Effective governance is key to the circular transition. It can establish the conditions and drivers required for the adoption of circular economy thinking and for the establishment and acceleration of initiatives in this field. A city can further facilitate such initiatives by providing a vision, facilitating knowledge sharing and collaboration, creating business support schemes and regulatory frameworks, and embedding circular principles in procurement procedures and service provision.

The journey towards circularity in a city involves planning, acting, and mobilizing stakeholders at different levels. Jan Jonker et al. (2018) emphasises the role of city governance in accelerating the transition. They have identified several good practices that front-running cities implement in accelerating the transition.1

Better Knowledge:

  1. Develop and communicate a long-term, holistic vision about the circular ambitions of the city.
  2. Introduce cross-thematic coordination and promote a culture of cooperation, knowledge exchange, and creation within the own municipal organisation.
  3. Identify, address, and include non-municipal stakeholders early on in the transition process (e.g. businesses, knowledge institutions, citizens).
  4. Analyse the urban metabolism (material and energy streams, bio-sources and sinks) as a basis for developing a strategic plan for the CE transition.
  5. Educate consumers (and other stakeholders) in civil society and more in particular cities based on an inclusive and participatory approach. Co-creation with citizens is crucial from the start.

Better funding:

  1. Use circular public procurement to create demand for circular innovations.
  2. Identify external sources of funding/financing for CE initiatives and projects available at EU and/or national level. This is to complement the cities’ own budgetary sources and to get acquainted with funding rules and procedures.

Better regulation:

  1. Facilitate appropriate spaces and funding for experimentation, (private) innovation, knowledge transfers, and match-making in the field of CE for businesses, research institutions, and interested citizens.
  2. Create forums with like-minded cities at the national (and possibly also at EU) level to lobby for necessary changes in EU and national legislation that currently block the transition to a CE.
  3. Continuously monitor and evaluate the implementation of CE projects and initiatives. This aims at developing a solid knowledge base and providing feedback to guide/adjust the transition process.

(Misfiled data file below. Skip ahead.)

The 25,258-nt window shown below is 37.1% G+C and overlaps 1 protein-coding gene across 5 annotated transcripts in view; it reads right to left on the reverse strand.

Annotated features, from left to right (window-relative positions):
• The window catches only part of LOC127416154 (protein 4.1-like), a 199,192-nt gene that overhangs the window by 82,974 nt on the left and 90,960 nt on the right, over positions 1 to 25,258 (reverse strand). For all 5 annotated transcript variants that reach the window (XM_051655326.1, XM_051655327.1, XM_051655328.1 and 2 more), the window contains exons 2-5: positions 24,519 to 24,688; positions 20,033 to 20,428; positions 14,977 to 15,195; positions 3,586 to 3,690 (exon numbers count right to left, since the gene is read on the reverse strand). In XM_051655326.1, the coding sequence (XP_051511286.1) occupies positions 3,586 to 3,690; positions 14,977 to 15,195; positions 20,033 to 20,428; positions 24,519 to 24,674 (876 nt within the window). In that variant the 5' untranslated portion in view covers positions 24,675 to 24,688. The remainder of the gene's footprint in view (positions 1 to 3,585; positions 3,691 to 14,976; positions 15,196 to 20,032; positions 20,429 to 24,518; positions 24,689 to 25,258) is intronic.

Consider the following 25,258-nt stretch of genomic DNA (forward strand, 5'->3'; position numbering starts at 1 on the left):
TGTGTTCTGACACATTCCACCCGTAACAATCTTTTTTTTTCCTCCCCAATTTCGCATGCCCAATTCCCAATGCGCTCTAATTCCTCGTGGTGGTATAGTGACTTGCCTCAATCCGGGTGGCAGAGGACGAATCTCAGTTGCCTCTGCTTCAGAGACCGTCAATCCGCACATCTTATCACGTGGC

The circular transition in a city requires actions on different levels as outlined in the following sections, and in the EIB Guide.2

To develop a vision and strategy for a complex transition, you need to first define the goal or targeted situation: what would your ideal circular city look like? However, first, it is important to understand your city’s current situation and identify the potential for circular developments. The following steps can be pursued in developing a circular vision and strategy:

  • Map the current situation: characterise and analyse the local context and resource and waste flows, covering all relevant sectors
  • Sketch and define how the future circular city may look
  • Identify the required changes and actions at different levels and prioritise sectors with easily accessible circular potential
  • Outline different pathways towards your circular city
  • Choose the most promising pathway as your circular strategy and complement it with ambitious but realistic circular goals and targets

The circular roadmaps prepared by the following cities can give inspiration in the development of your circular vision and strategy:

With the circular potential of a city translated into a vision and strategy for circular development, the city government and relevant stakeholders can start the implementation.

Key actions to start with:

  • Close loops by connecting waste/residue/water/heat generators with off-takers and users of such secondary resources
  • Consider options for extending the use and life of idle assets and products
  • Construct and procure circular buildings, and energy- and mobility systems
  • Conduct circular experimentation – address urban problems with circular solutions
  • Catalyse circular development through regulation, incentives, and finance
  • Create markets and demand for circular products and services (procurement and tenders)
  • Capitalise on new Information and Communication Technology (ICT) tools supporting circular business models

Mobilising and monitoring actions

Monitoring and reporting on circular progress enable tracking of achievements towards the objectives and targets included in the circular vision and strategy. This may point at the need to change or intensify efforts on different fronts:

  • Coach and educate citizens, businesses, civil society, and media
  • Confront and challenge linear inertia, stressing linear risks and highlighting circular opportunities
  • Connect and facilitate cooperation among circular stakeholders
  • Contact and learn from circular pioneers and champions
  • Communicate on circular progress based on monitoring